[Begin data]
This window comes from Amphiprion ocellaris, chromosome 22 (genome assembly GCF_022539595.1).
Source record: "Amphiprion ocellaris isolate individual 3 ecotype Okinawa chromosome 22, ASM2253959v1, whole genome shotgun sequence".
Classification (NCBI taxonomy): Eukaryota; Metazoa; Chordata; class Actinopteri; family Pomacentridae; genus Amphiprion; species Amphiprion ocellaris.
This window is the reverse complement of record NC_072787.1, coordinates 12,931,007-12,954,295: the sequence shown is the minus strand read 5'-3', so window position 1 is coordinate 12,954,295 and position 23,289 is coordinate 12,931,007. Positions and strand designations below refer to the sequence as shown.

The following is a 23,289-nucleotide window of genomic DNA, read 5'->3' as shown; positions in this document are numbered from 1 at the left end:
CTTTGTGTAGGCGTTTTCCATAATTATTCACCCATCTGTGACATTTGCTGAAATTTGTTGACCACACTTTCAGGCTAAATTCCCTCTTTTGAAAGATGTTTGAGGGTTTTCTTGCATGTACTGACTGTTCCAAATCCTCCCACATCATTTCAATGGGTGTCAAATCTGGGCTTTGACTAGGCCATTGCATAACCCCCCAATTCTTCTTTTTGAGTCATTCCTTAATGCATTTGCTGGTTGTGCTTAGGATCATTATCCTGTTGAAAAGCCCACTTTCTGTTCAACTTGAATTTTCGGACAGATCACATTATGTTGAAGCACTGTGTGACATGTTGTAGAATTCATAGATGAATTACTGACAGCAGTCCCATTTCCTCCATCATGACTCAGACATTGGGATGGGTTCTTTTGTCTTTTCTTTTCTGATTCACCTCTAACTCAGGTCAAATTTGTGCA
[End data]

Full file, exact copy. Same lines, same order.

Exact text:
This window comes from Amphiprion ocellaris, chromosome 22 (genome assembly GCF_022539595.1).
Source record: "Amphiprion ocellaris isolate individual 3 ecotype Okinawa chromosome 22, ASM2253959v1, whole genome shotgun sequence".
Classification (NCBI taxonomy): Eukaryota; Metazoa; Chordata; class Actinopteri; family Pomacentridae; genus Amphiprion; species Amphiprion ocellaris.
This window is the reverse complement of record NC_072787.1, coordinates 12,931,007-12,954,295: the sequence shown is the minus strand read 5'-3', so window position 1 is coordinate 12,954,295 and position 23,289 is coordinate 12,931,007. Positions and strand designations below refer to the sequence as shown.

The following is a 23,289-nucleotide window of genomic DNA, read 5'->3' as shown; positions in this document are numbered from 1 at the left end:
CTTTGTGTAGGCGTTTTCCATAATTATTCACCCATCTGTGACATTTGCTGAAATTTGTTGACCACACTTTCAGGCTAAATTCCCTCTTTTGAAAGATGTTTGAGGGTTTTCTTGCATGTACTGACTGTTCCAAATCCTCCCACATCATTTCAATGGGTGTCAAATCTGGGCTTTGACTAGGCCATTGCATAACCCCCCAATTCTTCTTTTTGAGTCATTCCTTAATGCATTTGCTGGTTGTGCTTAGGATCATTATCCTGTTGAAAAGCCCACTTTCTGTTCAACTTGAATTTTCGGACAGATCACATTATGTTGAAGCACTGTGTGACATGTTGTAGAATTCATAGATGAATTACTGACAGCAGTCCCATTTCCTCCATCATGACTCAGACATTGGGATGGGTTCTTTTGTCTTTTCTTTTCTGATTCACCTCTAACTCAGGTCAAATTTGTGCA